Lawns are Overrated

I hate having a lawn. Lawns don’t make sense to me.

It’s like owning a table you can’t cut things on: it’s just not suited for its purpose, so you spend an inordinate amount of time protecting it.

Where I live, in the spring you have to start mowing the lawn every week. By summer you have to water it to keep it from dying. Then fall rolls around and you have to rake up the leaves or else they’ll smother the grass. And then you hope it’ll survive the winter.

It feels so pointless constantly taking care of something that shouldn’t be there in the first place. If it was meant to be there it would survive without any help.

Funny thing is, I never thought I’d end up with a lawn. When I was younger I decided that home ownership was a scam designed to keep us tied down – and a yard was the extra nail in the coffin. But then I got married, had kids, adopted dogs, and BAM! Home ownership suddenly made sense. And of course a yard made sense, too, because once you’re responsible for other life forms you have to give them somewhere to run around so they don’t destroy the furniture.

My bad attitude about lawns stems from my childhood. My parents bought a house with a yard that was much too big for them to care for so they assigned that task to their three sons. I had weed duty, and I developed a deep hatred for it which never went away. I don’t think I ever understood why I had to spend so much time pulling out plants that could thrive in our environment in order to maintain a lawn that clearly couldn’t. Forgive the awful pun, but I was rooting for the weeds.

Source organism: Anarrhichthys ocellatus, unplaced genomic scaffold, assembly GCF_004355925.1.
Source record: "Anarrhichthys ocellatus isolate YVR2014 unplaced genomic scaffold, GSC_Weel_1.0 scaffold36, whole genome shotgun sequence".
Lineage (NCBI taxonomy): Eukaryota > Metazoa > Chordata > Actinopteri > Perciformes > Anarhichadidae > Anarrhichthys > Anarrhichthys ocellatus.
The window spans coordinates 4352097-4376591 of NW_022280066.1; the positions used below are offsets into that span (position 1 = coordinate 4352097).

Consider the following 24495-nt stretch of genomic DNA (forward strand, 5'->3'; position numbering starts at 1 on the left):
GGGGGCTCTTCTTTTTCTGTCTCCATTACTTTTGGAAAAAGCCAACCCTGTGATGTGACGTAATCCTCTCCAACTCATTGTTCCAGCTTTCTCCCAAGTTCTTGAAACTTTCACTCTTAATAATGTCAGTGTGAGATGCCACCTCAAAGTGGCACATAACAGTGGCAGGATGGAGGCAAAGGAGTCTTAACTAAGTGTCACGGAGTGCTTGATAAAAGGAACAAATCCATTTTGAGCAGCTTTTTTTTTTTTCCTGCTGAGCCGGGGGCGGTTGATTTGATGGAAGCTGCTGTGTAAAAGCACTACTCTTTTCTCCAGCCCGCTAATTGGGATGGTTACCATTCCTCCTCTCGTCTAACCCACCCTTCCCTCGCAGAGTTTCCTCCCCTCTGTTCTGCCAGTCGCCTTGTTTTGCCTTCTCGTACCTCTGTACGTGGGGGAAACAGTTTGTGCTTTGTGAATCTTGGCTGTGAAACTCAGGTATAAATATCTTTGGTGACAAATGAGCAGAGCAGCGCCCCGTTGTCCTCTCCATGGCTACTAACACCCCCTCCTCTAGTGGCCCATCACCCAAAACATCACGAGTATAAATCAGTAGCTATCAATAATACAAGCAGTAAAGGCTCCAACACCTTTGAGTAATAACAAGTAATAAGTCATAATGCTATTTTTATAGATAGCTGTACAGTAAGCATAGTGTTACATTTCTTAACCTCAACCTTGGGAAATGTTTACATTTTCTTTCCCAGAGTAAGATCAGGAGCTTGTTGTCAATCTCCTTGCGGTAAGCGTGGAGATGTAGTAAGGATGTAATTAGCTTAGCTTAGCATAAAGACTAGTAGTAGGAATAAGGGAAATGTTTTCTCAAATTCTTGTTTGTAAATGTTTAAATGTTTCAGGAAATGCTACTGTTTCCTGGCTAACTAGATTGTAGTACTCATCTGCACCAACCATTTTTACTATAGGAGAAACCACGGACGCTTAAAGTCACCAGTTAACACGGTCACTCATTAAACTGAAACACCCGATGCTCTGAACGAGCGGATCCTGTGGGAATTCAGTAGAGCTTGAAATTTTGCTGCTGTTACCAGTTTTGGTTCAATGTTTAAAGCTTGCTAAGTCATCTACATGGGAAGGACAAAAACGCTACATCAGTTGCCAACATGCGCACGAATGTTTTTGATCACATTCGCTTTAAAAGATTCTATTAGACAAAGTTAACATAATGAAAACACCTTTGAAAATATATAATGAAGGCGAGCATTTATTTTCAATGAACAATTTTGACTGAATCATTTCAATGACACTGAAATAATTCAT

Now that I’m a middle-aged guy with a lawn I’ve vowed not to burden my kids with yard work. Yeah, I know – yard work is supposed to build character. But I’d rather do that by forcing them to watch Monty Python clips and subjecting them to my music.

So I attempted to take care of my yard myself, but after a while I gave up and hired someone else to do it. It feels like a waste, but I figure the point of earning a decent living isn’t to buy expensive toys but instead to be able to pay someone to do all the crap you hate to do.

Once the kids are out of the house and the dogs have expired, I’m sure my wife and I will do as so many other empty nesters have done and move to a smaller place with no lawn. I’ve talked with older couples who have done this and it’s pretty clear they do it to escape the yard work.

My only fear is I won’t be able to last that long and will have the yard paved out of exasperation.